You will never understand untill it happens

Families are quite unaware of what leads their loved one(s) to consider suicide. Suicidal ideation is the act of entertaining thoughts of taking your life. For the most part, depression alone can leave a detrimental mark on the psyche. Having worked with suicidal and extremely depressed teens, I consider depression a disease of humanity, a human condition of existence. Depression can be a “logical disease,” resulting from realistic thoughts of life. Many depressed teens share stories involving the loss of relationships, death and dying, bullying, and their future. For adults, their depression revolves around finances, stress in relationships, their children, a severe mental illness of a loved one, and aging.

Sadly, many believe suicidal ideation and depression are simply “mood problems” remedied by happiness. The truth is that while depression is a mood disorder, it is far more existential and deep rooted than that. Often, individuals who are intensely affected by reality become suicidal.

 

Thoughts of suicide often masquerade in the minds of some individuals with depression as a remedy. There are 9 things among adults, children, and adolescents that are essential to pay attention to:

 

  1. Low mood: Someone who is constantly depressed, should be watched with a loving eye of concern.
  2. Preparation: Cleaning, giving away items
  3. Desire: Preoccupation with death and dying (romanticism)
  4. Reminiscing: Thinking about a deceased loved one and desiring to be with them
  5. Making statements: Stating “I wish I could leave this earth” should be taken seriously. You also want to determine imminence, stating “I want to take my life in 2015” is not as lethal as “I’m going to kill myself tomorrow.”
  6. Verbalizing intent: If a child or adolescent talks about killing him/herself, it is important that an adult follow-up in a calm manner. Determine when thoughts began and specific plans. Be direct (“do you wish you were not born?” “Do you want to die”)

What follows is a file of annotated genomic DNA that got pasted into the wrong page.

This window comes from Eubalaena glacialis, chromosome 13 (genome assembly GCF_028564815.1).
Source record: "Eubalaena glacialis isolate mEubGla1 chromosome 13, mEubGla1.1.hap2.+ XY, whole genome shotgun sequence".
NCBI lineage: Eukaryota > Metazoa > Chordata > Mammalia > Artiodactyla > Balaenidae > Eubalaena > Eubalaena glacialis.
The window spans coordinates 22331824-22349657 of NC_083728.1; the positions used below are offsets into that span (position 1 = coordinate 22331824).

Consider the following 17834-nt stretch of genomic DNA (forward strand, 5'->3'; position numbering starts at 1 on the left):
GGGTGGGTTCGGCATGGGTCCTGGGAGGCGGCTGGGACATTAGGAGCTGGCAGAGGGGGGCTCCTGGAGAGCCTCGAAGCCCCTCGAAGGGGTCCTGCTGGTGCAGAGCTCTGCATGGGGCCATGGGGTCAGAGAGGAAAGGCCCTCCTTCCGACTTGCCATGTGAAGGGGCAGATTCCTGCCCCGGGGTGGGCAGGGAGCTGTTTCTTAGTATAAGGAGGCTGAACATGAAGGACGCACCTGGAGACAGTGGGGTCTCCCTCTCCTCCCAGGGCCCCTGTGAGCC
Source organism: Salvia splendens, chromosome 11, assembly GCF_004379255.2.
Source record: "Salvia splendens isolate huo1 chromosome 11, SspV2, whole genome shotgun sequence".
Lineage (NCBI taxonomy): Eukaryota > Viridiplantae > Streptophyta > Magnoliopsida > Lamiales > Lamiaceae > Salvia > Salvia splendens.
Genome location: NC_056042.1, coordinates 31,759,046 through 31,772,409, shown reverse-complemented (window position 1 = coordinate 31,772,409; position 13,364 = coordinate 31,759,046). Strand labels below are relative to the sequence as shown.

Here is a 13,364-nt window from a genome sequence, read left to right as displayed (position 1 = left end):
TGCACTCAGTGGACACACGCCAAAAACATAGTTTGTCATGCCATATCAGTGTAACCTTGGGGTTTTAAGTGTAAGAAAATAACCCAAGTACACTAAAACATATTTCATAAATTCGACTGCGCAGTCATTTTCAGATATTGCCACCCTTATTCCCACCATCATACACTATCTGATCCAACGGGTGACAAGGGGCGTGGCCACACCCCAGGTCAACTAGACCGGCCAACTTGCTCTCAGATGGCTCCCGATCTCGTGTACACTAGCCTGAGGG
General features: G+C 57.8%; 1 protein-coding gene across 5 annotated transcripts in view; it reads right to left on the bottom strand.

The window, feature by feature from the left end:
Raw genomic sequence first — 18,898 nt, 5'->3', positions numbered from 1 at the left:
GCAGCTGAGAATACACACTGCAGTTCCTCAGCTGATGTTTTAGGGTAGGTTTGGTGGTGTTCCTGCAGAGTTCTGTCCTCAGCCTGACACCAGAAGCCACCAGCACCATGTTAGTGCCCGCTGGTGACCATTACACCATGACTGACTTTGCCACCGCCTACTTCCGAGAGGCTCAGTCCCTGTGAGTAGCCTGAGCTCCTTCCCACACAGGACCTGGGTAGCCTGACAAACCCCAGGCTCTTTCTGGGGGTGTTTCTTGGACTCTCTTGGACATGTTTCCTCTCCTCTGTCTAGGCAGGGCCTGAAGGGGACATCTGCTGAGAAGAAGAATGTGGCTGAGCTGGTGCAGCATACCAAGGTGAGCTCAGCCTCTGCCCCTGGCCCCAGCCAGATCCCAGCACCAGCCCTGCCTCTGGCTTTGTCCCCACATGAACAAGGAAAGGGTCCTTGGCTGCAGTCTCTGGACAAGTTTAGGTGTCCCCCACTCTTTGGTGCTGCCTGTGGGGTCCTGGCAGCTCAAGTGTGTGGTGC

7. Intensity: Ask about thought intensity (mild, moderate, severe)
  8. Access: Consider access to things that could be lethal (medication, weapons) and ways to remove/hide them
  9. Risky behaviors: Pay attention to increased defiance, promiscuous behaviors, substance/drug abuse, disregarding curfew, and skipping school. All of these behaviors signal that something is wrong.

All of these warning signs can occur in adults, children, and adolescents. It is important to know the signs of someone considering suicide and to be prepared in the event you must act.

 

Learn more about this at the American Foundation for Suicide Prevention  or HelpGuide.Org

 

If you or someone you know are having suicidal thoughts, I encourage you to reach out. You can also call the Suicide Prevention Lifeline at 1-800-273-8255 (TALK)

 

 Watch 3 brief informative videos on my site at Anchored-In-Knowledge

 

All the best

 

 

 

Creative Commons Licensephoto credit 1: h.koppdelaney

Creative Commons Licensephoto credit 2: Ryan Glanzer

 


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    Last reviewed: 16 Mar 2013

APA Reference
Hill, T. (2013). Suicidal Thoughts: Know Signs and What To Do. Psych Central. Retrieved on November 29, 2014, from http://blogs.psychcentral.com/caregivers/2013/02/suicidal-thoughts-know-signs-and-what-to-do/

 

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